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DB HMS Jersey

The British took so many prisoners during the Revolutionary War that they quickly ran out of places to put them all. Prisons in New York (like the Bridewell) were full and the British took to using sugar houses, and pro-rebel churches in the city.

In the harbour, decommissioned war ships were put to use as prison ships, the most well-known being the HMS Jersey. The Jersey had - and earned - the nickname 'Hell'. I wonder if you can guess why. Conditions below decks (where the prisoners were kept) were crowded - a thousand men crammed together without light, sanitation, or proper ventilation.

About a dozen prisoners died every day - from smallpox, yellow fever, malnutrition, and torture by the guards. I'm not even going to begin describing the food; well, alright, I'll begin... "inedible" and "worm-infested". But I won't finish.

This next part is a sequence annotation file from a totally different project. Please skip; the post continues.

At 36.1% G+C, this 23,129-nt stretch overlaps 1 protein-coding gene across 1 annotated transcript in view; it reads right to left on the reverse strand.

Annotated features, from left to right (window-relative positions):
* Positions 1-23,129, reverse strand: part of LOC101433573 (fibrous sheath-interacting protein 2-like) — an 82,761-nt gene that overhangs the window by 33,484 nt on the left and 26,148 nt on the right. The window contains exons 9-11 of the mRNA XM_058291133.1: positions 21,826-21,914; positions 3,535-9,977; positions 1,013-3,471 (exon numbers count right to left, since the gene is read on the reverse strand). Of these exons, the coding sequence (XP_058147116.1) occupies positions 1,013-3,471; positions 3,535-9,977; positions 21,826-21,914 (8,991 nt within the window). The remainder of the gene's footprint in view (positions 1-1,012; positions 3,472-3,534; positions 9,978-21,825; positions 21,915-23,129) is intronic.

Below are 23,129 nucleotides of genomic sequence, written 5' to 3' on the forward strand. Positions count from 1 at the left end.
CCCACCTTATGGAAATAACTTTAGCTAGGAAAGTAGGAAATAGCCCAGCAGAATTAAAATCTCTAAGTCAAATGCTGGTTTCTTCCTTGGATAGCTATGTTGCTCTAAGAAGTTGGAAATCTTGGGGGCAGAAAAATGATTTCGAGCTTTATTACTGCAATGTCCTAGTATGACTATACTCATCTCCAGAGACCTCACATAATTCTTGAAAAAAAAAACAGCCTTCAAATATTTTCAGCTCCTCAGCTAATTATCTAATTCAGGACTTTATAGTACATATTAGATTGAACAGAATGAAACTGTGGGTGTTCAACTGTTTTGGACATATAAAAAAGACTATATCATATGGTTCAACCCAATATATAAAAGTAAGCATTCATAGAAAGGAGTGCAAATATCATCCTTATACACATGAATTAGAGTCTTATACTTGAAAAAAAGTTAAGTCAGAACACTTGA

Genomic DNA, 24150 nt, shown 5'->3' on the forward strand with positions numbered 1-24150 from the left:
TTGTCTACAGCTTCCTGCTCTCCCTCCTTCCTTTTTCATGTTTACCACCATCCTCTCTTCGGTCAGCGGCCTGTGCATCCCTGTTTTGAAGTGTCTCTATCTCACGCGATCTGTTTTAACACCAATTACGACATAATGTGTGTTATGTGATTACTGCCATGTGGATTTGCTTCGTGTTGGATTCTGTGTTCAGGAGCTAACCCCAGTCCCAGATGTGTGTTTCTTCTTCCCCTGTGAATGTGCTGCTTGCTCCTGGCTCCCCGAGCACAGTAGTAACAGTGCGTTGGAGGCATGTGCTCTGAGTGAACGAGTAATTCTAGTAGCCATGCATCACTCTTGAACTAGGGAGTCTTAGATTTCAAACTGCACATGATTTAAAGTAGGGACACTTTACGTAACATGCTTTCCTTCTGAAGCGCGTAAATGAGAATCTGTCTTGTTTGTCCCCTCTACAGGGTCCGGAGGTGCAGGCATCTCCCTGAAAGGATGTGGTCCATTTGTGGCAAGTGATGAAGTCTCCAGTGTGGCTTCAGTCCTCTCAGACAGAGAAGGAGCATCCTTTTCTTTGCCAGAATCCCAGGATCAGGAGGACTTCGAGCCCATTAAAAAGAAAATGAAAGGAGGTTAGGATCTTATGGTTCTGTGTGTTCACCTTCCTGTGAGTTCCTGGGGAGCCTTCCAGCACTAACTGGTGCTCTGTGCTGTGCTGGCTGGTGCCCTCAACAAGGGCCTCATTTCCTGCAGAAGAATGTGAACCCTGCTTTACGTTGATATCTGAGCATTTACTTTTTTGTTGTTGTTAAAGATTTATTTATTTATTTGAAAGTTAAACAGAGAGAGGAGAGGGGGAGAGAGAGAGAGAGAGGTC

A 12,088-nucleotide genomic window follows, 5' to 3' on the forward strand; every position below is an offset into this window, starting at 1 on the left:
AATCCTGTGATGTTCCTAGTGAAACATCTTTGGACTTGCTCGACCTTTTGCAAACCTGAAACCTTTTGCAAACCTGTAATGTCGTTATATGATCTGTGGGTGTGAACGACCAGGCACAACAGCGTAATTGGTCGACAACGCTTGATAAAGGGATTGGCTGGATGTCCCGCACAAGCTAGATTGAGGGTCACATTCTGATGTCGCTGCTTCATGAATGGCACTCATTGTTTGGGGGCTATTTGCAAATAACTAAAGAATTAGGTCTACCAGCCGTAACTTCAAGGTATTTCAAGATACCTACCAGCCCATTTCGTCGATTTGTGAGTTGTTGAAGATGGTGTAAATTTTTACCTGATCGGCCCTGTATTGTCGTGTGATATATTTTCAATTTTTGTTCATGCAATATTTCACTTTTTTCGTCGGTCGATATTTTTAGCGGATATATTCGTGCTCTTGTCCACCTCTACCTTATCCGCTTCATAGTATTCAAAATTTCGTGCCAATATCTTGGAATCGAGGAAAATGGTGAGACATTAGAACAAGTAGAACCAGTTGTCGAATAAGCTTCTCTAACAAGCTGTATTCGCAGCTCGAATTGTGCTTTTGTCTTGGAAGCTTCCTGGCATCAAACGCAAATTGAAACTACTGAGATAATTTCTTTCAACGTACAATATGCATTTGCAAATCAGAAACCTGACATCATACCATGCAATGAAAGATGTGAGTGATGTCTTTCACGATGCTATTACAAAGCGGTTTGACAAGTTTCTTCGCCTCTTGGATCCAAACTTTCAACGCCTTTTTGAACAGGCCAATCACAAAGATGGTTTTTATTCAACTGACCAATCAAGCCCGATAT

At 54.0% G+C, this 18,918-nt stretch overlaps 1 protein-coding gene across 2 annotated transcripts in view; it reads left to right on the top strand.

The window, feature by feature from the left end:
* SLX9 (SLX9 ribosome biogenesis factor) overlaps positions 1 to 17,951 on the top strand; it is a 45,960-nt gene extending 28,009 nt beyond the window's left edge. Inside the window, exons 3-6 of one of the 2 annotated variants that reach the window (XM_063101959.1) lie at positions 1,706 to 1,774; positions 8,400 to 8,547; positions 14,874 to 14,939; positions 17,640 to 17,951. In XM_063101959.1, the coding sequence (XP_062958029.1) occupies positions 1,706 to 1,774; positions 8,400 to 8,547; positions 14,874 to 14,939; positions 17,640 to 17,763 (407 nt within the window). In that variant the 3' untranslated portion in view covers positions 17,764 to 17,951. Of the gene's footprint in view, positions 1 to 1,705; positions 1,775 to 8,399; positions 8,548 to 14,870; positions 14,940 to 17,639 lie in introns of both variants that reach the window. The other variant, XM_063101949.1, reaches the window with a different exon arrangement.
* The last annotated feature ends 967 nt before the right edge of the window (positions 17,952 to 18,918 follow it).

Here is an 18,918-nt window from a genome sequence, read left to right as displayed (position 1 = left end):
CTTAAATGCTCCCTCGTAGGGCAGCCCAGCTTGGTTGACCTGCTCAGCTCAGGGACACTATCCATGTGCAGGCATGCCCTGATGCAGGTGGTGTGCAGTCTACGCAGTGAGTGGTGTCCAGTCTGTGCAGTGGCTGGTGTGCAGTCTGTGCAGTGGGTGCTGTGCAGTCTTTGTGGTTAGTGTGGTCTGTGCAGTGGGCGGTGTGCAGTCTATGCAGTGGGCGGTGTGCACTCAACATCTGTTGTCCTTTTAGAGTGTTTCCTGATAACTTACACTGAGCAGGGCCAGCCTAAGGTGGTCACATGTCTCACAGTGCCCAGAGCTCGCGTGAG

The British sentiment was the rebels were traitors and didn't deserve any better.

At least 11,000 people died on board the prison ships - more than rest of the war put together. After the British left New York, the US Navy found mass graves in the mud at the edge of the harbour. Those remains have since been placed under a monument in Brooklyn, where Fort Putnam used to be.

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